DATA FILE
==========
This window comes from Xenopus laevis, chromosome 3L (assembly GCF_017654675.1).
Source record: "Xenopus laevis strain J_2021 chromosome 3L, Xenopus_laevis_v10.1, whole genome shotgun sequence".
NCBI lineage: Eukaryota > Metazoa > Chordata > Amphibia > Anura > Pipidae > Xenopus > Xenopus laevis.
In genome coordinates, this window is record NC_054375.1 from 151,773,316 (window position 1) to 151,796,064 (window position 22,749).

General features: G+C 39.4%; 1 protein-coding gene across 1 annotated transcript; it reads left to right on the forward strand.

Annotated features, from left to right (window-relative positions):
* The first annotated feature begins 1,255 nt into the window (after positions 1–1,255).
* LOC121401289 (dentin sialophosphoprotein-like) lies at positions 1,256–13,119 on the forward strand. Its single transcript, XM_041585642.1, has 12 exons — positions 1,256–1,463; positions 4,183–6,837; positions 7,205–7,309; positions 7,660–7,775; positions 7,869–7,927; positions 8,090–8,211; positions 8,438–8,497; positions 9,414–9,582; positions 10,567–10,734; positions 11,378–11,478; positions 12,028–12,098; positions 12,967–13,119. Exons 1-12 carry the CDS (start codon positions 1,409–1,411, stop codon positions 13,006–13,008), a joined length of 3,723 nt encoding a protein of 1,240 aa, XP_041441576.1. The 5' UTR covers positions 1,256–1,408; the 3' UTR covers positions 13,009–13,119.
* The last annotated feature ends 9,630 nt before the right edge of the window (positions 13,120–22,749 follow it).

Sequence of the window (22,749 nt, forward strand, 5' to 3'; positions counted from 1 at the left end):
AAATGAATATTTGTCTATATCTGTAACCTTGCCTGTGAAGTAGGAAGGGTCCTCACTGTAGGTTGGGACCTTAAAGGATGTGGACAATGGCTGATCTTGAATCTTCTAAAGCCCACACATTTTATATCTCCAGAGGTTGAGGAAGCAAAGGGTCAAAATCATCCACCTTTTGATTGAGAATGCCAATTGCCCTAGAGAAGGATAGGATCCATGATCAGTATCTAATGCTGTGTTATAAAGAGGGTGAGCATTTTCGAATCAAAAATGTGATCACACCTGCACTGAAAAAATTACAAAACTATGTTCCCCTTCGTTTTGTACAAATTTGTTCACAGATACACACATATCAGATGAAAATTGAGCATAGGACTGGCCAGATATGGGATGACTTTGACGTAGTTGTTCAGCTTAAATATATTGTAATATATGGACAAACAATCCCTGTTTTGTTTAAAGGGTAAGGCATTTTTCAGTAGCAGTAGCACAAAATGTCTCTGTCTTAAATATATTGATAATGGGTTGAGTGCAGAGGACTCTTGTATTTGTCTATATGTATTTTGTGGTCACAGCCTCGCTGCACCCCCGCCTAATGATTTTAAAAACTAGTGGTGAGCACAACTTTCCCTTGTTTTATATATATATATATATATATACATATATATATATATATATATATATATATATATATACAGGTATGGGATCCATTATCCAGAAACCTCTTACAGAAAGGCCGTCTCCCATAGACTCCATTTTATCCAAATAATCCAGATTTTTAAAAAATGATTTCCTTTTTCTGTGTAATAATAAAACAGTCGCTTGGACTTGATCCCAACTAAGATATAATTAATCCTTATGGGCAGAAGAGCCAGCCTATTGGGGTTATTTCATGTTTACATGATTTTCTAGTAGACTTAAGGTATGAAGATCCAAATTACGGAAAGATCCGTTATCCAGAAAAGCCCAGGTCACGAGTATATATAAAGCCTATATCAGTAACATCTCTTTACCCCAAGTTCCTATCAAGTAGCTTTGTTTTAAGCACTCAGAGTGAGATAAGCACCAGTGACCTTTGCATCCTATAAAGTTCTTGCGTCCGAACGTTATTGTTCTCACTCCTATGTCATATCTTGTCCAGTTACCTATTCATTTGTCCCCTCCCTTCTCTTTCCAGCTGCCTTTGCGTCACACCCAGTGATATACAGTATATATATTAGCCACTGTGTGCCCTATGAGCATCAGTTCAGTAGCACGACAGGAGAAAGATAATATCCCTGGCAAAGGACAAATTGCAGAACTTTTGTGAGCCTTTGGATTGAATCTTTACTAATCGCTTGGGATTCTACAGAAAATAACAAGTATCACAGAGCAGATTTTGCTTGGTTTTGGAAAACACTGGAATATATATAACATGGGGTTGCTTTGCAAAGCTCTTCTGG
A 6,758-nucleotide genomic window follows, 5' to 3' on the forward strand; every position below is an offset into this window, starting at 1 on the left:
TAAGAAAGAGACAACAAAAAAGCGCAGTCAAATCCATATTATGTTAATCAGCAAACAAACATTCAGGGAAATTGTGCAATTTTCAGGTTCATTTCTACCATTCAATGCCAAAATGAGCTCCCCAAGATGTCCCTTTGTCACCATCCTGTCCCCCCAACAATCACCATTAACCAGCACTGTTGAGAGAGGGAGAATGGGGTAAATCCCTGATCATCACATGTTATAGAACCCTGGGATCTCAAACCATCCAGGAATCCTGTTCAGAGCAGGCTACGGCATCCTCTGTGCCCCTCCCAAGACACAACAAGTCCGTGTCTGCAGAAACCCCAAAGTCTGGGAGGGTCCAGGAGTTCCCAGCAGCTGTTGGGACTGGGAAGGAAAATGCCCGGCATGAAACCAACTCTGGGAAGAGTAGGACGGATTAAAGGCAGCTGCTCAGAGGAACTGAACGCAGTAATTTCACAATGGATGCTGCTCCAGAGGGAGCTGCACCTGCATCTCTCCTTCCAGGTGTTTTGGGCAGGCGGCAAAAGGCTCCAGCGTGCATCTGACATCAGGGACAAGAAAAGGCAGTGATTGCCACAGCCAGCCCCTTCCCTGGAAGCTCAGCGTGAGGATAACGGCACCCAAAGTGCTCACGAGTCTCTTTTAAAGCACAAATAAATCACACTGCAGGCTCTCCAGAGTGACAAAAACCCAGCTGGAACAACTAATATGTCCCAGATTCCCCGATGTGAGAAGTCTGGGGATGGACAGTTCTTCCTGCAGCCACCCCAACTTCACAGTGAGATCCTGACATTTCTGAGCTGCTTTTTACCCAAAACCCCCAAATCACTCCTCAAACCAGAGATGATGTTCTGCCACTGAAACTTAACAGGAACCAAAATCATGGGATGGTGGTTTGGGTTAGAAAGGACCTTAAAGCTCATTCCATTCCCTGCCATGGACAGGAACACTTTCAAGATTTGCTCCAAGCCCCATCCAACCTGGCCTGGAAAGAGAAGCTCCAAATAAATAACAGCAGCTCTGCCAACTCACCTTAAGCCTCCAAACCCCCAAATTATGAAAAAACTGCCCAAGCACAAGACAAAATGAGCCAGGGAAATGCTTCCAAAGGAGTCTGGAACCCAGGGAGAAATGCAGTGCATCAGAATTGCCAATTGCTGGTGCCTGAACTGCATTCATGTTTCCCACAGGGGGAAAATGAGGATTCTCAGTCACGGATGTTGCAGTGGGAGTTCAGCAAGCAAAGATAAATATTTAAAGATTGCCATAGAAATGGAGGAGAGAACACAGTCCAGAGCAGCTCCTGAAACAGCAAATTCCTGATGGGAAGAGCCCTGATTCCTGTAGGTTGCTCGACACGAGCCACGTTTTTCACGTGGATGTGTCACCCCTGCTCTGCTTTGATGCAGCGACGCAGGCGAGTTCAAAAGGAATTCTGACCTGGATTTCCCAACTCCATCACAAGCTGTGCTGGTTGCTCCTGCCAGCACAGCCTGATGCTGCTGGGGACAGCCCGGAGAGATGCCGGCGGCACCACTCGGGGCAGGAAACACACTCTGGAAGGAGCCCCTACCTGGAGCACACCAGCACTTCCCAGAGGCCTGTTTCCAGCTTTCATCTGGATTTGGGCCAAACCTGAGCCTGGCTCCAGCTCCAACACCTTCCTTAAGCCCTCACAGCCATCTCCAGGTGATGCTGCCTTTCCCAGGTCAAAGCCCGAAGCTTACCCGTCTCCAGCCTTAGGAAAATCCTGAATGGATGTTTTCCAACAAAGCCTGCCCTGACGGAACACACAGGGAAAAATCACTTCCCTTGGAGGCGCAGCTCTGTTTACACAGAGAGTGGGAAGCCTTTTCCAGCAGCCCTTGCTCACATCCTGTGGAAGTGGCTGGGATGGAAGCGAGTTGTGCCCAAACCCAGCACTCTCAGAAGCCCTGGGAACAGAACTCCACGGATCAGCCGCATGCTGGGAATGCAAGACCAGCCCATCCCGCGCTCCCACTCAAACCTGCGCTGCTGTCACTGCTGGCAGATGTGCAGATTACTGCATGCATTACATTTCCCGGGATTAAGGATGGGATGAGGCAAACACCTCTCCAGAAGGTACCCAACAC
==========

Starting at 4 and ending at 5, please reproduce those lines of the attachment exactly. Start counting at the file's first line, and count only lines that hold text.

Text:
In genome coordinates, this window is record NC_054375.1 from 151,773,316 (window position 1) to 151,796,064 (window position 22,749).

General features: G+C 39.4%; 1 protein-coding gene across 1 annotated transcript; it reads left to right on the forward strand.